Is a ban on lead shot for dove hunting on the horizon?
And if they do how does steel shot and other nontoxic shot compare in the performance department?
Ammunition makers have since made some serious performance tweaks to nontoxic loads and expanded the list of alternative shot types to more than a dozen, some selling at per box prices comparable to lead. Even so, the perception still exists among many hunters that nontoxic shot doesn’t perform as well as lead.
TPWD researchers say gathering data to help put those ideas to rest was a primary focus of a two-year study conducted in 2008-09 comparing the lethality of lead shot and nontoxic shot for hunting doves.
TPWD reports say the study — conducted in Brown, Coleman and McCulloch counties — resulted in more than 5,000 shots fired by 53 hunters and the harvest of 1,100 mourning dove using three different loads at varied distances. Officials say the results showed no significant difference in harvest efficiencies between the loads tested. You can read the study in full at http://tpwd.texas.gov/huntwild/wild/game_management/dove_summary/.
The study wasn’t cheap to carry out. It cost $500,000, paid for using revenue from sales of Migratory Game Bird and Texas White-winged Dove stamps.
TPWD took some heat over that. Some in opposition contend the money would have been better spent conducting a large scale lead ingestion study on doves and other birds trapped on Texas dove fields that have been heavily hunted for years as opposed to funding research to determine what everybody already knew – that you can readily kill doves with a scattergun packed the nontoxic loads.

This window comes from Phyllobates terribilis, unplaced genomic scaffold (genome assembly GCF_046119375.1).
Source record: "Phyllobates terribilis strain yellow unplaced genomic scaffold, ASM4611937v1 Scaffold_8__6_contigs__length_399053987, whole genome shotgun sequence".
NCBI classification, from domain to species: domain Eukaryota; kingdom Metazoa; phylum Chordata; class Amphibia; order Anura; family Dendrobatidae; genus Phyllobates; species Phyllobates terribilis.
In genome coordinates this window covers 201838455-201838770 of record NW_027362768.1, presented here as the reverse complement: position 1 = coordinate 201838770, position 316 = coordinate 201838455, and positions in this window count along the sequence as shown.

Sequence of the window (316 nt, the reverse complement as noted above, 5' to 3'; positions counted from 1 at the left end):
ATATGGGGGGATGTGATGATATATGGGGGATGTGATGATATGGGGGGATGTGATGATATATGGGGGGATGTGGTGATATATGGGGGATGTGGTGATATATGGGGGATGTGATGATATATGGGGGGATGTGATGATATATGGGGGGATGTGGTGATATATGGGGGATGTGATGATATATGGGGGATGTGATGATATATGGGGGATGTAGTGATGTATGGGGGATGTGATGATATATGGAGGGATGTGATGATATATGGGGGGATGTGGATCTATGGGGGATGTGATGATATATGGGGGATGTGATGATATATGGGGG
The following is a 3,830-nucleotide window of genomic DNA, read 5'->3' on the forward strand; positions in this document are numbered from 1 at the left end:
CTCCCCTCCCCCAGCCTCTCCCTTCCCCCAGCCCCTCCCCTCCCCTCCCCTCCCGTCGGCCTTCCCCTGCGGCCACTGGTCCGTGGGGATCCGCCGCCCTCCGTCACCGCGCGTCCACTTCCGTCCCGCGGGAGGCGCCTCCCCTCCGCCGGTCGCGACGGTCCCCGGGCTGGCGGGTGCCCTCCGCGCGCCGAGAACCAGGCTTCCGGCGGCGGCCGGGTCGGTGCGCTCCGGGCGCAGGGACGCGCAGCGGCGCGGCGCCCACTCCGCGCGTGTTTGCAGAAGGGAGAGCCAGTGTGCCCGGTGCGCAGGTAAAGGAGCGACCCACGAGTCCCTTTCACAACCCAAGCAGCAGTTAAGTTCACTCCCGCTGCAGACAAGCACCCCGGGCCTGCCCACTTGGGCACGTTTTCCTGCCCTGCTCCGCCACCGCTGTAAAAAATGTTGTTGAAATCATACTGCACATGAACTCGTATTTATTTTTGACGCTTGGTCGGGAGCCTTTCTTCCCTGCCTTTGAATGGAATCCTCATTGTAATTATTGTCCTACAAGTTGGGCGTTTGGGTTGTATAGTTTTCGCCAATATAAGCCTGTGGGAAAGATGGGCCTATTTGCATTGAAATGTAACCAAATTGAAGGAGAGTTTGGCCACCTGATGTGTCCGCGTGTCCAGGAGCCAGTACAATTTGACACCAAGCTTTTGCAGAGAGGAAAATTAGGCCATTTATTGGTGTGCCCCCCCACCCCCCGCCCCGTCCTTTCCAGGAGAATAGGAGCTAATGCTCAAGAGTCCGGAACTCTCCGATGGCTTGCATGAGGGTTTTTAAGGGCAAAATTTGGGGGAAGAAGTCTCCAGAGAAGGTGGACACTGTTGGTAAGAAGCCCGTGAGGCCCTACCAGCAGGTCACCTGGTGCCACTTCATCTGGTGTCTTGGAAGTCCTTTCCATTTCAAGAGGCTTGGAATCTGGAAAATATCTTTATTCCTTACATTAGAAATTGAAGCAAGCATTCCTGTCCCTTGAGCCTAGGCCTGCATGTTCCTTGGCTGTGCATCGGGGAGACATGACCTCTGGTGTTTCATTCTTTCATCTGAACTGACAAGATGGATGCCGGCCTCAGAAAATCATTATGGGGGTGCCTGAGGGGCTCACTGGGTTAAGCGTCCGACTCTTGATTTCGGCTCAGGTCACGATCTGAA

TPWD insists the results of the study answered some questions that needed answering.
“Our findings address the efficiency of lead and non-toxic shot on mourning dove,” said Corey Mason, a TPWD wildlife biologist and one of the authors of the report. “There continues to be a spirited national discussion on the use of lead and other types of shot and these results help inform one aspect of the conversation.”
According to TPWD reports, officials believe the research findings may be useful to Texas hunters as they make decisions on the type of loads they choose for dove hunting.
“We absolutely believe in hunter choice and we also want hunters to be as informed as possible on matters affecting their outdoor pursuits,” said Carter Smith, TPWD Executive Director. “Dove are a shared international resource, and the question about whether or not lead shot should be banned for dove hunting is not something Texas is prepared to make independent of other jurisdictions and based solely on the findings of this study. This research offers an important data point in the larger discussion, but there are many other factors to consider.”
It’ll be interesting to see what changes time will bring. If there is iron clad research to indicate lead shot exposure is negatively impacting dove populations, a move to mandate a switch to an alternative shot certainly wouldn’t get any opposition from this corner.
You can read the rest of this story by Matt Williams in the August 2017 edition of Texas Fish & Game.